Spring Data JPA: DTO Projections Explained!

  • Post last modified:August 27, 2023
  • Reading time:3 mins read

Understanding DTO Projection with use case


  • Query projection is one of the most important things when we write a query in JPA since it determines which column we are selecting from the table and how to map that to the appropriate data type in Java (i.e. dto, entity, object[], tuple, etc.)
  • In this article we will learn about one such projection type called DTO projection and when to use it.

Use Case

  • We have an account table as defined below.
public class Account {
    @Id @GeneratedValue(strategy= GenerationType.SEQUENCE, generator = "accounts_seq")
    @SequenceGenerator(name = "accounts_seq", sequenceName = "accounts_seq", allocationSize = 1)
    @Column(name = "user_id")
    private int userId;
    private String username;
    private String password;
    private String email;
    private Timestamp createdOn;
    private Timestamp lastLogin;
  • We would like to get a list of user credentials that contains username and password instead of all attributes of the account entity.

DTO Projection

  • In DTO projection, we can define a DTO for the query result which is unmanaged by JPA.
  • Defining DTO requires attributes, getters, setters, and parameterized constructors.
  • JPQL then uses this DTO definition to map the query result.

public class UserCredDTO{
    private String username;
    private String password;

    public UserCredDTO(String username, String password) {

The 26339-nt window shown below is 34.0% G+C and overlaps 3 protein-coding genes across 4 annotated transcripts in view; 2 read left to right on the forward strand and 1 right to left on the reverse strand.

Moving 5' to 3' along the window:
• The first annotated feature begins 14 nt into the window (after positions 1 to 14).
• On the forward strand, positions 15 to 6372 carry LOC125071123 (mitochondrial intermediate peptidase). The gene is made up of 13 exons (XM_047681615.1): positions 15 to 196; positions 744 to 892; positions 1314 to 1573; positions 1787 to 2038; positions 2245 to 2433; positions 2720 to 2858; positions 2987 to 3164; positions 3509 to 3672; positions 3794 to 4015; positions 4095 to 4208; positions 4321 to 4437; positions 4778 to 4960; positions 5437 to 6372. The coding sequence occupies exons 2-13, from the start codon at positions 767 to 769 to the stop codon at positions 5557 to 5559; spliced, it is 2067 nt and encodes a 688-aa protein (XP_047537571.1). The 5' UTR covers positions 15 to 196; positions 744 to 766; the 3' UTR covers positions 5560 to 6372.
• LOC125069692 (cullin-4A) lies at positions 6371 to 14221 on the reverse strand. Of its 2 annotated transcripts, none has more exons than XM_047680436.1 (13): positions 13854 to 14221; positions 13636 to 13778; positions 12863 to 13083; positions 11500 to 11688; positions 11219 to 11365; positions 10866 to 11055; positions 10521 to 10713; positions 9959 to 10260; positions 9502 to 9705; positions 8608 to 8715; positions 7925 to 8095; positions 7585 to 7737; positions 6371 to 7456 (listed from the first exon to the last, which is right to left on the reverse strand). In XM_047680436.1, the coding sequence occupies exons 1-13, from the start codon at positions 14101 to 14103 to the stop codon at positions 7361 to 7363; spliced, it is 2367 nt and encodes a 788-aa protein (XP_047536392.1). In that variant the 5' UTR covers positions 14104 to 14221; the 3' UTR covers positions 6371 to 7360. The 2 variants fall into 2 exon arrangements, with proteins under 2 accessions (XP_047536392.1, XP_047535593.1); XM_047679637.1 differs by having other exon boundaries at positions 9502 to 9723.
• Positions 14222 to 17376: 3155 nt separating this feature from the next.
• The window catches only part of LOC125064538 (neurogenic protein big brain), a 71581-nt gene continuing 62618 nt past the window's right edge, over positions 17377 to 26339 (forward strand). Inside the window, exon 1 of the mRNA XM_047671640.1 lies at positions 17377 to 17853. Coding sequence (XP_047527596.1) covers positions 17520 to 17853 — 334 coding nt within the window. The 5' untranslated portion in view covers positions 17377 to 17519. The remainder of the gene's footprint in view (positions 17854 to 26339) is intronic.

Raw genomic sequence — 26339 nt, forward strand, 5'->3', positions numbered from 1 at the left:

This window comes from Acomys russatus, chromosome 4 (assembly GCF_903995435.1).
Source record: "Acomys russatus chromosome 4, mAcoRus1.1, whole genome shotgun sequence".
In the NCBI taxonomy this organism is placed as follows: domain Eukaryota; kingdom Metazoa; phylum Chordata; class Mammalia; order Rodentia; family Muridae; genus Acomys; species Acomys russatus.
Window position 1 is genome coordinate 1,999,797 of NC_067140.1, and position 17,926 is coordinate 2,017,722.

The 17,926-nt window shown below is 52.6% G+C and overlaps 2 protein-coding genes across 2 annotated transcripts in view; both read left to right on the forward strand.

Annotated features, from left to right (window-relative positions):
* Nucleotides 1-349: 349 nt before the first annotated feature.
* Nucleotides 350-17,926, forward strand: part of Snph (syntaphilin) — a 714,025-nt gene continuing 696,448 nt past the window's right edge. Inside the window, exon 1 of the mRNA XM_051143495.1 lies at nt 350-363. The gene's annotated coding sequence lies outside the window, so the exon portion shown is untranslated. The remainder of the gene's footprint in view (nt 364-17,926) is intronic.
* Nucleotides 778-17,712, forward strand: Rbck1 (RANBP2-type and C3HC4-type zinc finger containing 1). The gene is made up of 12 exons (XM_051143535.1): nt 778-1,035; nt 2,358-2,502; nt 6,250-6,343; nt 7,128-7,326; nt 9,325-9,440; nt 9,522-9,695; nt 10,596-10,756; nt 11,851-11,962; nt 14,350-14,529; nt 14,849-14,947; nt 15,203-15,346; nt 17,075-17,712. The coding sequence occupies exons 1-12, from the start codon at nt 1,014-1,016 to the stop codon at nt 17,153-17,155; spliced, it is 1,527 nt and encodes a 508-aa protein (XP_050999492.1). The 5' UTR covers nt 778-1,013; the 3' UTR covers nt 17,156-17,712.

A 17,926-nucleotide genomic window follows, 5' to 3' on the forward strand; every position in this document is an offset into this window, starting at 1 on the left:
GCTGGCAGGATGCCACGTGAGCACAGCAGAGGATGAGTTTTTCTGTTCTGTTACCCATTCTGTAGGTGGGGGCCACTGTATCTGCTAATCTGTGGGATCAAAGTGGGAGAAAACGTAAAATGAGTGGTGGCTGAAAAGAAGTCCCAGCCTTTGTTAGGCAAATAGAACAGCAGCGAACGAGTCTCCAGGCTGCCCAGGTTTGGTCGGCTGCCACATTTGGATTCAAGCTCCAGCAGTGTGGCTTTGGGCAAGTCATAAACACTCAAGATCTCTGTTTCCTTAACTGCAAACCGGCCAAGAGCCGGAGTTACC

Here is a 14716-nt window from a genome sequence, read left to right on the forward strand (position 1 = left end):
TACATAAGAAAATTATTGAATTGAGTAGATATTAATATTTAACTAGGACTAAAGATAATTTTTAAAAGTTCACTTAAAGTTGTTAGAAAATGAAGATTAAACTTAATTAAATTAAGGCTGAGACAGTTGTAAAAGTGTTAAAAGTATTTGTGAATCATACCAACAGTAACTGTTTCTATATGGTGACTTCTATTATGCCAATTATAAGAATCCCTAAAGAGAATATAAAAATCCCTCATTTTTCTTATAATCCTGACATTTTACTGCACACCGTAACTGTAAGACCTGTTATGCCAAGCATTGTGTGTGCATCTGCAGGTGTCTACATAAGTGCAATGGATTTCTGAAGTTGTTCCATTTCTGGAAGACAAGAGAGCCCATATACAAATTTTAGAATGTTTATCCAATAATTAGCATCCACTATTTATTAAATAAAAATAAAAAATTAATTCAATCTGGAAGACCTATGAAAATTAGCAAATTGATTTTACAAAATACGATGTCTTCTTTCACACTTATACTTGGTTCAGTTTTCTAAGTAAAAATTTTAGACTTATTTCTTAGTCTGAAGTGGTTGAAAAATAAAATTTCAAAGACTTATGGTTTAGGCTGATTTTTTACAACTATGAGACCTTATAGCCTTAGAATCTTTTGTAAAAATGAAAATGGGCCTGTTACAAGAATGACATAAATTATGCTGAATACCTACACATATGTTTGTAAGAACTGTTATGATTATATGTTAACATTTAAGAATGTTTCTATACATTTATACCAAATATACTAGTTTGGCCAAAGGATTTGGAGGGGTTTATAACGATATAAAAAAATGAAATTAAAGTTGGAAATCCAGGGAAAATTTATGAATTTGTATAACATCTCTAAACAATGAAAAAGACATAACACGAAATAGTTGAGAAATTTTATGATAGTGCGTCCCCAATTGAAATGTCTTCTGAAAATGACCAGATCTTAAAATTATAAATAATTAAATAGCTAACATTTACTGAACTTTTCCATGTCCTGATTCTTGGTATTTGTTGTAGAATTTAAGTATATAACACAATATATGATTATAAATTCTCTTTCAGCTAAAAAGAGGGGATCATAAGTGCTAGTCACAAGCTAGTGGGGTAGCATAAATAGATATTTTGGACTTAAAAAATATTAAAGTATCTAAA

this.username = username;
        this.password = password;

    // getters, setters, to_string
  • Once we defined DTO for the query result, we can add a method to the repository interface and define the query using @Query, which takes JPQL query.
  • Here we are querying the account table to get a list of usernames and passwords.
  • One thing to remember is that we need to call fully qualified DTO constructor call with required args which we query from DB, and JPQL then constructs the necessary DTO.
public interface AccountRepository extends JpaRepository<Account, Integer> {
    @Query("SELECT new com.example.springpostgres.dto.UserCredDTO(a.username, a.password) from Account a")
    List<UserCredDTO> findAllUserCredentials();

Now we are ready to test our setup. we are printing all the accounts for brevity.

    public void testDTOProjection(){
        List<UserCredDTO> allUserCredentials = accountRepository.findAllUserCredentials();


  • We get the list of UserCredDTO as a result.
  • We can also call the query directly in the logic class using entitymanager createQuery method instead of defining it in the repository.
    public void testDTOProjection(){
        TypedQuery<UserCredDTO> query = em.createQuery("SELECT new com.example.springpostgres.dto.UserCredDTO(a.username, a.password) from Account a", UserCredDTO.class);
  • We get the result without any issues

Using Record for DTO

  • One of the optimization we can do is we can define records which help us to generate constructors and getters and setters instead of defining them explicitly.
public record UserCredRecord(String username, String password) { }
  • Now we can use UserCredRecord as the data type for query results.
    public void testDTOProjection() {
        TypedQuery<UserCredRecord> query1 = em.createQuery("SELECT new com.example.springpostgres.dto.UserCredRecord(a.username, a.password) from Account a", UserCredRecord.class);
  • We get the output without any issues.


  • In this article, we learned about DTO projection in Spring Data JPA. We also discussed how & when we can use it.

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